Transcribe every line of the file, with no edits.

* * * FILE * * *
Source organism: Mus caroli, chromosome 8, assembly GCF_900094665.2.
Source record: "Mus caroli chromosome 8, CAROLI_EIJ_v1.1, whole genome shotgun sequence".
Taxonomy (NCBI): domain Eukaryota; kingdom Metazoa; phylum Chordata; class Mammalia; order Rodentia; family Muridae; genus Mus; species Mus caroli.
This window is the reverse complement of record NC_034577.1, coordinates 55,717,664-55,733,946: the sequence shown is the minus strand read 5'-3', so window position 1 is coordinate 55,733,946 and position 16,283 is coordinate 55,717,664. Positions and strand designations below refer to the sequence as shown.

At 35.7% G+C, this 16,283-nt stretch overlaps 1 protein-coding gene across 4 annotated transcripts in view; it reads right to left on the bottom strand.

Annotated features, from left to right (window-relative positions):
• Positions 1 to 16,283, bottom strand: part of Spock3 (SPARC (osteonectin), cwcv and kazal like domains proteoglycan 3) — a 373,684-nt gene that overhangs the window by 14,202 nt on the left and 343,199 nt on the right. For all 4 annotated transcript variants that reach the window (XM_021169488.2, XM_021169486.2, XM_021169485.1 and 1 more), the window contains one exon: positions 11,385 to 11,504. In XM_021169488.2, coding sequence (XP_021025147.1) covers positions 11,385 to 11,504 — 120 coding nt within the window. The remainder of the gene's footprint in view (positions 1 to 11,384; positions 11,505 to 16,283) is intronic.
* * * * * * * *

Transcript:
Source organism: Mus caroli, chromosome 8, assembly GCF_900094665.2.
Source record: "Mus caroli chromosome 8, CAROLI_EIJ_v1.1, whole genome shotgun sequence".
Taxonomy (NCBI): domain Eukaryota; kingdom Metazoa; phylum Chordata; class Mammalia; order Rodentia; family Muridae; genus Mus; species Mus caroli.
This window is the reverse complement of record NC_034577.1, coordinates 55,717,664-55,733,946: the sequence shown is the minus strand read 5'-3', so window position 1 is coordinate 55,733,946 and position 16,283 is coordinate 55,717,664. Positions and strand designations below refer to the sequence as shown.

At 35.7% G+C, this 16,283-nt stretch overlaps 1 protein-coding gene across 4 annotated transcripts in view; it reads right to left on the bottom strand.

Annotated features, from left to right (window-relative positions):
• Positions 1 to 16,283, bottom strand: part of Spock3 (SPARC (osteonectin), cwcv and kazal like domains proteoglycan 3) — a 373,684-nt gene that overhangs the window by 14,202 nt on the left and 343,199 nt on the right. For all 4 annotated transcript variants that reach the window (XM_021169488.2, XM_021169486.2, XM_021169485.1 and 1 more), the window contains one exon: positions 11,385 to 11,504. In XM_021169488.2, coding sequence (XP_021025147.1) covers positions 11,385 to 11,504 — 120 coding nt within the window. The remainder of the gene's footprint in view (positions 1 to 11,384; positions 11,505 to 16,283) is intronic.